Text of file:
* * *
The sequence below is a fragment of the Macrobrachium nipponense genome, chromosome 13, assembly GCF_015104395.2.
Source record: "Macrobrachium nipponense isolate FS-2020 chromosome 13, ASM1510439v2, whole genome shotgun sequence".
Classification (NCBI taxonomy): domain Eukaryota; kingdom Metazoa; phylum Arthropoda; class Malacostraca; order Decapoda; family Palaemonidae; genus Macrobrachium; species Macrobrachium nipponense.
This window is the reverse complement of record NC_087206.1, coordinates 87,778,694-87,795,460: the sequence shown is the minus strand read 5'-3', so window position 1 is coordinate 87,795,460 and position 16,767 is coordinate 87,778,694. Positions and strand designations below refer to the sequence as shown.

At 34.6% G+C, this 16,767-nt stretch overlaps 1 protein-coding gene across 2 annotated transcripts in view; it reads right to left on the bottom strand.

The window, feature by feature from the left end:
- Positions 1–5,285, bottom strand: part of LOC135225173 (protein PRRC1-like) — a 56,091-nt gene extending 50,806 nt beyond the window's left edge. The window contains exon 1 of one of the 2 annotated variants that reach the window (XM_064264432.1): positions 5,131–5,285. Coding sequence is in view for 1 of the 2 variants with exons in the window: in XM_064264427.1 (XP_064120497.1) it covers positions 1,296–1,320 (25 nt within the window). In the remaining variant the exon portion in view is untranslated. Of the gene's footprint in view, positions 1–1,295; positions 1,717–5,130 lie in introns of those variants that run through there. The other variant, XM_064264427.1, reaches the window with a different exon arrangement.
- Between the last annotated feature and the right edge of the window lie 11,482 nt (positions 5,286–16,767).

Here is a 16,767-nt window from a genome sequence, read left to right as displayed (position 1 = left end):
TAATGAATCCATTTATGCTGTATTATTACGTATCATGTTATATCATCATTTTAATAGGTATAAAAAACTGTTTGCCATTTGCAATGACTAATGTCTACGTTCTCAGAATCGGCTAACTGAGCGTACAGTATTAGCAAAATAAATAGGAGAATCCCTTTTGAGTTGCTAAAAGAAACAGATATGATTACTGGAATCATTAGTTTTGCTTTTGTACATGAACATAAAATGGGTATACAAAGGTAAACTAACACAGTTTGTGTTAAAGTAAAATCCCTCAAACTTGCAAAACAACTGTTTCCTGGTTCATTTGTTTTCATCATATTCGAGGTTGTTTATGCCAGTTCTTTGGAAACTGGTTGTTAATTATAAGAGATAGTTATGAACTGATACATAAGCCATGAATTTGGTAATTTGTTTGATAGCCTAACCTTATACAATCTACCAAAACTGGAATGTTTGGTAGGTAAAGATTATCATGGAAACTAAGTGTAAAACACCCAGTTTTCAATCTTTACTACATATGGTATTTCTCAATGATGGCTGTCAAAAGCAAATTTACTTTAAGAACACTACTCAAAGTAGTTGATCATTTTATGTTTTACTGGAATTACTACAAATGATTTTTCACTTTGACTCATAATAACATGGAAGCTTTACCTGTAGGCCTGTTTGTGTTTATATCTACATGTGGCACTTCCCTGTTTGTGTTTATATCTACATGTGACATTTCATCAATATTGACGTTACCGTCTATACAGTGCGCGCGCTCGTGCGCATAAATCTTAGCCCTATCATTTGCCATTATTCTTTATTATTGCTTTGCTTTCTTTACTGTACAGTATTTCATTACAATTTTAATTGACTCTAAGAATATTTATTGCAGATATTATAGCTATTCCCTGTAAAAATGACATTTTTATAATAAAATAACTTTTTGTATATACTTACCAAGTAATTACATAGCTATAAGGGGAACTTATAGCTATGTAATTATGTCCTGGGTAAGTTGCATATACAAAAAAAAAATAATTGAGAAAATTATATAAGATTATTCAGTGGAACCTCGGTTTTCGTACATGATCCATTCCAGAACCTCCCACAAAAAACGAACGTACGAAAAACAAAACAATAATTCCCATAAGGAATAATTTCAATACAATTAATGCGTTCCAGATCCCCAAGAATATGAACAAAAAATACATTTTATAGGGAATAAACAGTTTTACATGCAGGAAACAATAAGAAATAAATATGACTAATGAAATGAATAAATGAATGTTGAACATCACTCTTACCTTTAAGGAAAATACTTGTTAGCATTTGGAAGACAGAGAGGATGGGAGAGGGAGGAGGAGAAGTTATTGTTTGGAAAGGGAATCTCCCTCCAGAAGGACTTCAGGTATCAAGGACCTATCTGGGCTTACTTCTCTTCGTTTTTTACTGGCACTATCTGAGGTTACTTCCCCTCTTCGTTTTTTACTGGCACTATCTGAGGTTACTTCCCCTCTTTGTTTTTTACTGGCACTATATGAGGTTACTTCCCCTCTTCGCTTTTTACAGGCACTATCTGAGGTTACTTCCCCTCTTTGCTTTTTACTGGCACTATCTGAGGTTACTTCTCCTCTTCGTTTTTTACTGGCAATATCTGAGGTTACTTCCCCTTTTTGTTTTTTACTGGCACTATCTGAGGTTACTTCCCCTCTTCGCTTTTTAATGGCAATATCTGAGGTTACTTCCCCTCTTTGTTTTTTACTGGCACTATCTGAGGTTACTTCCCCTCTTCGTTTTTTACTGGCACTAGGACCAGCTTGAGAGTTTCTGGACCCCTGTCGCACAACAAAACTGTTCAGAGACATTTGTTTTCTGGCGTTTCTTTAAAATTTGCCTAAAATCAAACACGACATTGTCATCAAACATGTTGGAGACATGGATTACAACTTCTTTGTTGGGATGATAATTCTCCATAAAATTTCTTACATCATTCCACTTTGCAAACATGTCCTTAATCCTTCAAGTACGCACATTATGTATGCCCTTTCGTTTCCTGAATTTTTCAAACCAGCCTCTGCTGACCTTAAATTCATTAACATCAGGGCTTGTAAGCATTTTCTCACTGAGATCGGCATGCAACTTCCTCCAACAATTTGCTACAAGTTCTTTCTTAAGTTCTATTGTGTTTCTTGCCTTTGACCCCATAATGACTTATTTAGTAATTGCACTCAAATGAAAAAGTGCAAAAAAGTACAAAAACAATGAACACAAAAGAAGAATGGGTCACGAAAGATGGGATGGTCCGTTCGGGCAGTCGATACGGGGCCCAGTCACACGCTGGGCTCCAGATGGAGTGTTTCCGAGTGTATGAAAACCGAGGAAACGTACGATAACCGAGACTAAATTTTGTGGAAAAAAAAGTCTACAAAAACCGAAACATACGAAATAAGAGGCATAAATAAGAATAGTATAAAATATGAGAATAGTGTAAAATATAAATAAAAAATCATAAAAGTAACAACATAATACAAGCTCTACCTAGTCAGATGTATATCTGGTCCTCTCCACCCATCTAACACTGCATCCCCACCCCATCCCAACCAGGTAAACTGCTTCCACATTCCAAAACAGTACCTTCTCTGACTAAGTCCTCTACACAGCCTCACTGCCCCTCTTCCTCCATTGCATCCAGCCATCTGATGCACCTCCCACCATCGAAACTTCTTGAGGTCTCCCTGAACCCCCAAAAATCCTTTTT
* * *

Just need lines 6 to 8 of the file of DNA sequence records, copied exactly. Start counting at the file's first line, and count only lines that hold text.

The window, feature by feature from the left end:
- Positions 1–5,285, bottom strand: part of LOC135225173 (protein PRRC1-like) — a 56,091-nt gene extending 50,806 nt beyond the window's left edge. The window contains exon 1 of one of the 2 annotated variants that reach the window (XM_064264432.1): positions 5,131–5,285. Coding sequence is in view for 1 of the 2 variants with exons in the window: in XM_064264427.1 (XP_064120497.1) it covers positions 1,296–1,320 (25 nt within the window). In the remaining variant the exon portion in view is untranslated. Of the gene's footprint in view, positions 1–1,295; positions 1,717–5,130 lie in introns of those variants that run through there. The other variant, XM_064264427.1, reaches the window with a different exon arrangement.
- Between the last annotated feature and the right edge of the window lie 11,482 nt (positions 5,286–16,767).